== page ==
Today, I’m interviewing Sinclair Clement, the antagonist in my latest–yet to be named–novel. Thank you, Sinclair, for letting me pick your brain, for letting me allow potential reader to understand who you are.

[Sinclair smiles, blushes a bit]

So what do people call you?

Sinclair, or if they’re close friends, of which I have a few, they call me Sin.

My notes indicate that you live on Queen Anne. Do you like it there, what with all the old mansions and such?

I live with my parents. So don’t go getting any ideas that I actually can afford to live on Queen Anne.  

Were you born there?

Actually, no. Until my mo-mother became famous, we lived in a nice part of Renton near where my father works.

So your mother’s famous. How so?

You know that show Frasier? My mo-mo-mother is kind of like that. Sh-she’s a radio psychologist. For awhile it was just a local show, but then one of the LA stations picked it up and it went nation wide. You’ve probably heard of h-her. A-A-Amanda Yesler.

Yesler, as in Yesler Way?

You got it.

For those of you who don’t know Seattle history, in the mid-1800s Henry Yesler brought the first steam-powered sawmill to the region, allowing the Seattle area to dominate the lumber industry at the time.

So what’s it like to have a famous mother, famous in multiple ways?

[shrugs]

It’s okay.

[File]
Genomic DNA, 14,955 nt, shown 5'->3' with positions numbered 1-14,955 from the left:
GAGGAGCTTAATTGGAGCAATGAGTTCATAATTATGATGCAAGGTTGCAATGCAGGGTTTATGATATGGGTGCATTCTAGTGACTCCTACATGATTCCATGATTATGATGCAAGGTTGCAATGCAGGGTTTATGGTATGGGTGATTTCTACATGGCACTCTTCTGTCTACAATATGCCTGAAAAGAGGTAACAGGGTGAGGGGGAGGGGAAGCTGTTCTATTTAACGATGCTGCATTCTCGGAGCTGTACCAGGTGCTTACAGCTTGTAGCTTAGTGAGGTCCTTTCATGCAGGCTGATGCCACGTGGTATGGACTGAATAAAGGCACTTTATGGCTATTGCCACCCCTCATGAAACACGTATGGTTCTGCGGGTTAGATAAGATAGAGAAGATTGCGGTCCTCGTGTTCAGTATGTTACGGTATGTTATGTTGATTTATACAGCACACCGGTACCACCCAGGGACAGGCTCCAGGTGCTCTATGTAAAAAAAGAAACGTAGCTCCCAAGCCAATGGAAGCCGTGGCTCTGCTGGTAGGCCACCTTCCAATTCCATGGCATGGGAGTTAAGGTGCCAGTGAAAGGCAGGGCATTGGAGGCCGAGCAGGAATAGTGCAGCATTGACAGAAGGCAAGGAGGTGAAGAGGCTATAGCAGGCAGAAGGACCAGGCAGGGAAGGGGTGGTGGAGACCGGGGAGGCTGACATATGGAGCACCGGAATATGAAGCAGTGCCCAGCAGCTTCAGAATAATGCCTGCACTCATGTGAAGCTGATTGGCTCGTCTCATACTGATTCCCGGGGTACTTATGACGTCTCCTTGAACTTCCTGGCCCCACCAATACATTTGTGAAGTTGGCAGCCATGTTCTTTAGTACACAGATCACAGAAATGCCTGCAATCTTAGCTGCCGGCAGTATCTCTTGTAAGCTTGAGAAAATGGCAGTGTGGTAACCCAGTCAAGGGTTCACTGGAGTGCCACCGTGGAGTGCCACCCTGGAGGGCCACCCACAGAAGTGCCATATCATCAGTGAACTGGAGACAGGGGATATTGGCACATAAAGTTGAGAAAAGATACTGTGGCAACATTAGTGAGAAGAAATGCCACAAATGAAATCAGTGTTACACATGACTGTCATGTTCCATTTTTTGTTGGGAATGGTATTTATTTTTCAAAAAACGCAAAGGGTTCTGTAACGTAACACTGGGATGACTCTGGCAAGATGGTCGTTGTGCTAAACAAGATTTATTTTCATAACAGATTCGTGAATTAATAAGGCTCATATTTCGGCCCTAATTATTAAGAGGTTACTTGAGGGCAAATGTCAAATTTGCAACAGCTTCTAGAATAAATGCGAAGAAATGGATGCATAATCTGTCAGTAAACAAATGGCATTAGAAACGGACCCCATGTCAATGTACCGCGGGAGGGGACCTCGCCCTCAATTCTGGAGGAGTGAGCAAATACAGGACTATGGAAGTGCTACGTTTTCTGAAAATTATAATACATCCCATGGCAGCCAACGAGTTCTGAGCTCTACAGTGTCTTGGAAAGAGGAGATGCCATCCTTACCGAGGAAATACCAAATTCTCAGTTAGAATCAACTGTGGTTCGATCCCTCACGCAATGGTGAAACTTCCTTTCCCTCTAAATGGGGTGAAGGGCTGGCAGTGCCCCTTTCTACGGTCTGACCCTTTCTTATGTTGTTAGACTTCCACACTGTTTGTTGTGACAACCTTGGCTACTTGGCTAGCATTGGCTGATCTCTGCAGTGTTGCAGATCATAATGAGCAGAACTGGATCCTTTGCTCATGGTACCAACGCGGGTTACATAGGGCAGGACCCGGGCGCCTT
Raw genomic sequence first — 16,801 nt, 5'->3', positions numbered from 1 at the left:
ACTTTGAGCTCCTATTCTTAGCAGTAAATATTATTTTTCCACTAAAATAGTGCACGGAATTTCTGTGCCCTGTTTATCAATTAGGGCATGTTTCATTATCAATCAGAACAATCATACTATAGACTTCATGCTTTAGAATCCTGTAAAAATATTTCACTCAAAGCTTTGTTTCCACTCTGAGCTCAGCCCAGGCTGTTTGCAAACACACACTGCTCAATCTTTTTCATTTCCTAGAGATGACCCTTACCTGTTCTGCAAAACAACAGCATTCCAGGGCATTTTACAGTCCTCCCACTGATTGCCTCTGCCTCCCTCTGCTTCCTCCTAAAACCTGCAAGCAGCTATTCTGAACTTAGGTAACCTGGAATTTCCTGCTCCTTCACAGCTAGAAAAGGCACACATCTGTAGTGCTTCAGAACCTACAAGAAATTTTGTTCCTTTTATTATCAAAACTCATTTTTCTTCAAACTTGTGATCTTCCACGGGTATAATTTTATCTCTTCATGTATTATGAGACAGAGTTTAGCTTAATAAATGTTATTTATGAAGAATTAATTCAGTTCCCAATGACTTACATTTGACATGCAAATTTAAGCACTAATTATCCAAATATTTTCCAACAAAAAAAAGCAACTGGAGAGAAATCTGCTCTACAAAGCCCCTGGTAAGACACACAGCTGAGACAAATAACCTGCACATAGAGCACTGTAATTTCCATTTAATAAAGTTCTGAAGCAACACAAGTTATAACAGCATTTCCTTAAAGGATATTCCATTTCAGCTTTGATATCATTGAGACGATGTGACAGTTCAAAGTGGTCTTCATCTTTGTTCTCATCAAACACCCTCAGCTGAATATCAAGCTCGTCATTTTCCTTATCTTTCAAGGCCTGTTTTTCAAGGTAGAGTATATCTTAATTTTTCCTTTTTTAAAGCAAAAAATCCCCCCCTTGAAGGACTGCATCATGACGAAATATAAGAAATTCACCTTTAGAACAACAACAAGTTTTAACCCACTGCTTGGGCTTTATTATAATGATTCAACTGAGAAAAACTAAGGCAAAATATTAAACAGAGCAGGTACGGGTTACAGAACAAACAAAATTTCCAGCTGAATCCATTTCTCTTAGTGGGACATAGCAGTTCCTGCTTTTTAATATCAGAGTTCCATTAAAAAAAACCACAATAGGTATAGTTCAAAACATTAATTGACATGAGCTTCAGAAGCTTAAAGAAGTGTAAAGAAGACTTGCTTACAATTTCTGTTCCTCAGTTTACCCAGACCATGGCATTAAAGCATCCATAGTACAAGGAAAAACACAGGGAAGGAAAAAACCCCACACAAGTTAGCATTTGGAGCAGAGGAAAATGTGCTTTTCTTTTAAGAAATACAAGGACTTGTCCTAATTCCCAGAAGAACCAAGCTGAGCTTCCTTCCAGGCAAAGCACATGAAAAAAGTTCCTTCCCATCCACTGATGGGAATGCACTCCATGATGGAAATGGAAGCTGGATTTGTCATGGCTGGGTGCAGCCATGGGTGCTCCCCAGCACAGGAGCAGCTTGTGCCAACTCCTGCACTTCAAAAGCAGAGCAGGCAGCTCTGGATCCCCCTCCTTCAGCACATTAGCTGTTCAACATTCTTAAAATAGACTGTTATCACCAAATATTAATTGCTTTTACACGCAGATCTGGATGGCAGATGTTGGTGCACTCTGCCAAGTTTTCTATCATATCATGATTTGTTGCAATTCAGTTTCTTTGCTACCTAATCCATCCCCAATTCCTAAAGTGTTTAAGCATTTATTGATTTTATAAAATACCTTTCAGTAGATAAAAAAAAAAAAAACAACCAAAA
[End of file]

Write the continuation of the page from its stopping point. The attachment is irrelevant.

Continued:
Wow, that was an enthusiastic response.

[shrugs again]

Okay, next question. What do you do for a living?

I teach at Seattle Central. While I’m finishing up my degree, my PhD in literature.

So what do you teach, and how did you decide on a degree in literature?

I mostly teach rudimentary literature classes. You know, the classes you have to take in order to graduate. I do have one class that’s sophomore level, a class in modern lit. We read and analyse really modern day authors, anyone from Margaret Atwood to Vonnegut. We even did a Stephen King short story. Heinlein’s probably my favorite. I find that young people can often relate to someone like Heinlein or King better than they can to Shakespeare or Faulkner.

You sound enthusiastic. I’m really glad to hear a teacher who’s excited about working, one who hasn’t burned out yet.

[smiles]

It’s okay.

So what made you pick literature for a degree?